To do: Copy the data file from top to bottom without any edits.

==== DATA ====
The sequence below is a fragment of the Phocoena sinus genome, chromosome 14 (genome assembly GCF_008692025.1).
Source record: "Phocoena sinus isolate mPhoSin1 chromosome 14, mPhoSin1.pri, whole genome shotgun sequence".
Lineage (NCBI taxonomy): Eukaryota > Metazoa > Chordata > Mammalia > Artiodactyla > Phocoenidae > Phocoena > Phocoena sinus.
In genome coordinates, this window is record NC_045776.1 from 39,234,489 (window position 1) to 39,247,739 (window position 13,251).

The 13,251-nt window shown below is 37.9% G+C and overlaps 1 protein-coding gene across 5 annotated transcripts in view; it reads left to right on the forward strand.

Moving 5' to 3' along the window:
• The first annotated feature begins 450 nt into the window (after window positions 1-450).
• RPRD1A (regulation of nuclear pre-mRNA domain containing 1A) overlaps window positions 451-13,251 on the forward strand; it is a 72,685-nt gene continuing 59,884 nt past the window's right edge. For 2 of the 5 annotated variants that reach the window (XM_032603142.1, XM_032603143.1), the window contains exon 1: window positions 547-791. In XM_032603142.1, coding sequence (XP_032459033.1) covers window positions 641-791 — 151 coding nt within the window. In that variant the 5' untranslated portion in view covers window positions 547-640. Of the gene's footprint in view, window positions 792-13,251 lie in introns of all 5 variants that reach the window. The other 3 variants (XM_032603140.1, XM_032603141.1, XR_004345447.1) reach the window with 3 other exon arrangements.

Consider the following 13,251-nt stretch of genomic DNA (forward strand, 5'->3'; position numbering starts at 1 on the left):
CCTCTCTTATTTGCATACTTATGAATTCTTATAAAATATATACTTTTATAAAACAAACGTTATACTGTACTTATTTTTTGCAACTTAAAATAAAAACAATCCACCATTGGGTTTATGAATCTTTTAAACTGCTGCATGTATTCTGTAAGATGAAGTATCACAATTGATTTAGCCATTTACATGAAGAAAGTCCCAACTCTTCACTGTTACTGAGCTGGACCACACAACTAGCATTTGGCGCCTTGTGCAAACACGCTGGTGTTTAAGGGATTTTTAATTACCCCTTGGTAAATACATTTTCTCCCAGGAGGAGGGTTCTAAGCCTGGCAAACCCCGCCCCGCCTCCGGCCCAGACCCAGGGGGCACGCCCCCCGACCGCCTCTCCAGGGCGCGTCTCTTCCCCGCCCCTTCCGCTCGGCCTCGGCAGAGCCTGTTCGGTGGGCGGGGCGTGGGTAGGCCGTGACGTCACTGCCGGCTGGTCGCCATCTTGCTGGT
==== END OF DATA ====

The sequence below is a fragment of the Phocoena sinus genome, chromosome 14 (genome assembly GCF_008692025.1).
Source record: "Phocoena sinus isolate mPhoSin1 chromosome 14, mPhoSin1.pri, whole genome shotgun sequence".
Lineage (NCBI taxonomy): Eukaryota > Metazoa > Chordata > Mammalia > Artiodactyla > Phocoenidae > Phocoena > Phocoena sinus.
In genome coordinates, this window is record NC_045776.1 from 39,234,489 (window position 1) to 39,247,739 (window position 13,251).

The 13,251-nt window shown below is 37.9% G+C and overlaps 1 protein-coding gene across 5 annotated transcripts in view; it reads left to right on the forward strand.

Moving 5' to 3' along the window:
• The first annotated feature begins 450 nt into the window (after window positions 1-450).
• RPRD1A (regulation of nuclear pre-mRNA domain containing 1A) overlaps window positions 451-13,251 on the forward strand; it is a 72,685-nt gene continuing 59,884 nt past the window's right edge. For 2 of the 5 annotated variants that reach the window (XM_032603142.1, XM_032603143.1), the window contains exon 1: window positions 547-791. In XM_032603142.1, coding sequence (XP_032459033.1) covers window positions 641-791 — 151 coding nt within the window. In that variant the 5' untranslated portion in view covers window positions 547-640. Of the gene's footprint in view, window positions 792-13,251 lie in introns of all 5 variants that reach the window. The other 3 variants (XM_032603140.1, XM_032603141.1, XR_004345447.1) reach the window with 3 other exon arrangements.

Consider the following 13,251-nt stretch of genomic DNA (forward strand, 5'->3'; position numbering starts at 1 on the left):
CCTCTCTTATTTGCATACTTATGAATTCTTATAAAATATATACTTTTATAAAACAAACGTTATACTGTACTTATTTTTTGCAACTTAAAATAAAAACAATCCACCATTGGGTTTATGAATCTTTTAAACTGCTGCATGTATTCTGTAAGATGAAGTATCACAATTGATTTAGCCATTTACATGAAGAAAGTCCCAACTCTTCACTGTTACTGAGCTGGACCACACAACTAGCATTTGGCGCCTTGTGCAAACACGCTGGTGTTTAAGGGATTTTTAATTACCCCTTGGTAAATACATTTTCTCCCAGGAGGAGGGTTCTAAGCCTGGCAAACCCCGCCCCGCCTCCGGCCCAGACCCAGGGGGCACGCCCCCCGACCGCCTCTCCAGGGCGCGTCTCTTCCCCGCCCCTTCCGCTCGGCCTCGGCAGAGCCTGTTCGGTGGGCGGGGCGTGGGTAGGCCGTGACGTCACTGCCGGCTGGTCGCCATCTTGCTGGT